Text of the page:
1896: The Ultimate Porch Campaign. Incredibly, as the 20th century drew near, it was still possible to run a winning presidential campaign with a candidate who literally would not leave his house. Rather ingeniously, William McKinley had the people come to him. (Railroads and improved transportation let him draw 750,000 to his Canton, Ohio home.) While McKinley chose not to travel for deeply humane reasons—he refused to leave the side of his sick wife—it was also political calculation at its finest. (Their “home” was a residence the McKinleys hadn’t live at for more than two decades which they rented to show their deep roots in the community.)
1919: Taking It to the People (Directly). Woodrow Wilson had already resumed the spoken State of the Union in 1913. So when it came time to win ratification for the League of Nations, he decided to speak to the American people in person. He would travel 8,000 miles in just 22 days. It didn’t work, as the League failed to pass and the Republicans took back the White House in 1920. Beyond this, the journey nearly killed Wilson, triggering a stroke that incapacitated him. Presidents to come would share Wilson’s desire to take their message straight to the people. They would be fortunate enough to get the technology to make that dream more and more possible.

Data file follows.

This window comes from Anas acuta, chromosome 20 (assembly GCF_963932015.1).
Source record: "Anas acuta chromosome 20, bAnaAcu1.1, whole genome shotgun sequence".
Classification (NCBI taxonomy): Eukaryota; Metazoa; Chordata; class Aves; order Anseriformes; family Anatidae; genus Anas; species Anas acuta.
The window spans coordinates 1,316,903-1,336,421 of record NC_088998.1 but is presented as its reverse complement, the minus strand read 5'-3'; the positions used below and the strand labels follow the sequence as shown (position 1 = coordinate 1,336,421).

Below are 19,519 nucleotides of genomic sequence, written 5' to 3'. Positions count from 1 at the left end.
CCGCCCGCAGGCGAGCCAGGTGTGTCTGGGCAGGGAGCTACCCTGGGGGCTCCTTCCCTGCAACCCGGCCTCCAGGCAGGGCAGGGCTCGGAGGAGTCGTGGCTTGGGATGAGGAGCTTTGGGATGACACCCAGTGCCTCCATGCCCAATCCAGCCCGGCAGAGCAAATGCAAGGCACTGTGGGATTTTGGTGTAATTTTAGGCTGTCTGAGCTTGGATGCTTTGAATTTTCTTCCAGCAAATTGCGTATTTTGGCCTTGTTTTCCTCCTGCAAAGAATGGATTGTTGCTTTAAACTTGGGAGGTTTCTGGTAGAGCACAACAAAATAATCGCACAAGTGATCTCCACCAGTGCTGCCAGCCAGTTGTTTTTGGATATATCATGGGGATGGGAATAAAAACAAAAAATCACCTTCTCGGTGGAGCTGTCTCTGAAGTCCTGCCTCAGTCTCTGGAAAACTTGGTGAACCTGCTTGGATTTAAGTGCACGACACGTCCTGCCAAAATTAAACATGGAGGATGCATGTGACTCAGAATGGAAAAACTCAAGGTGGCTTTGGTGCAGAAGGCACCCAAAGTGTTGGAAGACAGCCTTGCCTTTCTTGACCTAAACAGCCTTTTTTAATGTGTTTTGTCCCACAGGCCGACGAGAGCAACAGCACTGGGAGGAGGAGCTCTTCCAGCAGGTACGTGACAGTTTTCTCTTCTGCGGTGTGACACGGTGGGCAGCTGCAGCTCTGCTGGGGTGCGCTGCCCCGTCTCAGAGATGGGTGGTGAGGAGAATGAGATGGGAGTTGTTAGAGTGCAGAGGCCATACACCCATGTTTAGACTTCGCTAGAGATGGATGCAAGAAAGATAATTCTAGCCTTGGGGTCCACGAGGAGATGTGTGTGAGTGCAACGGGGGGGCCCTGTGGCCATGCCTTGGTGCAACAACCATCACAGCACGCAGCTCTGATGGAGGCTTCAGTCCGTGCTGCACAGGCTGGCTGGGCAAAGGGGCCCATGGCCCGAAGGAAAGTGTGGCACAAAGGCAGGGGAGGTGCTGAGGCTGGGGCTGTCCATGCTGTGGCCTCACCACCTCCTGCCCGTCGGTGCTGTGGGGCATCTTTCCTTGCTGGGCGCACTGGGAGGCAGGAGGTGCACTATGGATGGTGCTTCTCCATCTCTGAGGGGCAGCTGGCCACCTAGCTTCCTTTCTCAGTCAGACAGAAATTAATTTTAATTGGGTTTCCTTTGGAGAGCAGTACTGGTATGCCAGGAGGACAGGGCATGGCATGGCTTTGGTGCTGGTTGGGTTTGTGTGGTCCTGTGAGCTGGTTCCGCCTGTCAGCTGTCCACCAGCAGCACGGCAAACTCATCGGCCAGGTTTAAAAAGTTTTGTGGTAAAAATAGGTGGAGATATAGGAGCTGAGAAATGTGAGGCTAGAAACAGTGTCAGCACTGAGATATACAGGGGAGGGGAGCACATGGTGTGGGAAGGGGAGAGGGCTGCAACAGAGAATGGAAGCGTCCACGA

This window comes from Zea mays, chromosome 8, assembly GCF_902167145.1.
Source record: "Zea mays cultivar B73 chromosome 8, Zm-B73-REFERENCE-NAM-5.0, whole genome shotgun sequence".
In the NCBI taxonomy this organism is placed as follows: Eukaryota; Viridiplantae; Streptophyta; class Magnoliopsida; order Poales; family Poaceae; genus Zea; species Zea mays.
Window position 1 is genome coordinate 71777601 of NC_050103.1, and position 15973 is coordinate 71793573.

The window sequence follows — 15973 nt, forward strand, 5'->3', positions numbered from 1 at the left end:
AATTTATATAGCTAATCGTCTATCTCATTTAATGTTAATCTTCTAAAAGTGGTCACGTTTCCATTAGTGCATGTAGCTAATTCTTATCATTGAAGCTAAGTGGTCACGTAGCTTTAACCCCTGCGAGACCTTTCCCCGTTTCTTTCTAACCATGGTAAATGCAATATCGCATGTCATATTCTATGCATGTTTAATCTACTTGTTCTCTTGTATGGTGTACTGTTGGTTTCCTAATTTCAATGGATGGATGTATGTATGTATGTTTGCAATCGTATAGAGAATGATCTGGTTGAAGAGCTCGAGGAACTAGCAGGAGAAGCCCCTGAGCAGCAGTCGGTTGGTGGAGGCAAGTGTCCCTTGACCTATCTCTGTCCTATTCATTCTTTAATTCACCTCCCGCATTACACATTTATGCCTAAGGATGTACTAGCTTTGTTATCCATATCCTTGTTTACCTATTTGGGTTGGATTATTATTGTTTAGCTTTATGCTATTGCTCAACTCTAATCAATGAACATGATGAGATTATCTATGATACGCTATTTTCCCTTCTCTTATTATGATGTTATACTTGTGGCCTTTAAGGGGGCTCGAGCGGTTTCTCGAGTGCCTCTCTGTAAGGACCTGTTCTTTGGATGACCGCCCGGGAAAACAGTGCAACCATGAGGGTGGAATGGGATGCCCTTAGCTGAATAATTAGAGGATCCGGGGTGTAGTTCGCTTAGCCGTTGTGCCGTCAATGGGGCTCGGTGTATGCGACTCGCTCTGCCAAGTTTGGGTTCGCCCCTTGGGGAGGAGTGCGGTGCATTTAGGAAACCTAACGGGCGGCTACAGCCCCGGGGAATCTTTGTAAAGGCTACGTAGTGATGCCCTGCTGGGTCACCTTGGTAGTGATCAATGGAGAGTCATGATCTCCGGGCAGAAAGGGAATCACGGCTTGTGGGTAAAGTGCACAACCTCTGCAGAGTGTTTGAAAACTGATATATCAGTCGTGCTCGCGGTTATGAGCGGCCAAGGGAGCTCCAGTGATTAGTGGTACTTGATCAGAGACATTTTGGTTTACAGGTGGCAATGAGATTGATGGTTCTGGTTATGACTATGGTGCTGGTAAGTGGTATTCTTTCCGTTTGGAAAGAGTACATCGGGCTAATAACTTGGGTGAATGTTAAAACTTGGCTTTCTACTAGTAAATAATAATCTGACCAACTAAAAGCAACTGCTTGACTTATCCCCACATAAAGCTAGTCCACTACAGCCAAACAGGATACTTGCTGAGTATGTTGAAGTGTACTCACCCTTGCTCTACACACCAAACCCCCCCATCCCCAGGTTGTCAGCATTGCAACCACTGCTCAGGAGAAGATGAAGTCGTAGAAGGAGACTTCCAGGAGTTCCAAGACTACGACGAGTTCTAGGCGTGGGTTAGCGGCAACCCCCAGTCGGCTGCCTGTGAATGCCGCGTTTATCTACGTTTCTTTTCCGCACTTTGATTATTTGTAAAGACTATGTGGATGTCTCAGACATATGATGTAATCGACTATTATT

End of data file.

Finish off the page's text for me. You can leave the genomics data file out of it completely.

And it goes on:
1922: Taking It to the People (Virtually). On June 14, Warren G. Harding became the first president to be heard on the radio. He was recorded addressing a crowd at the dedication of a memorial site for Francis Scott Key. It would take another three years before Calvin Coolidge became the first president to give a talk specifically designed for the radio. And it would be another eight after that before a president finally recognized this medium’s full potential.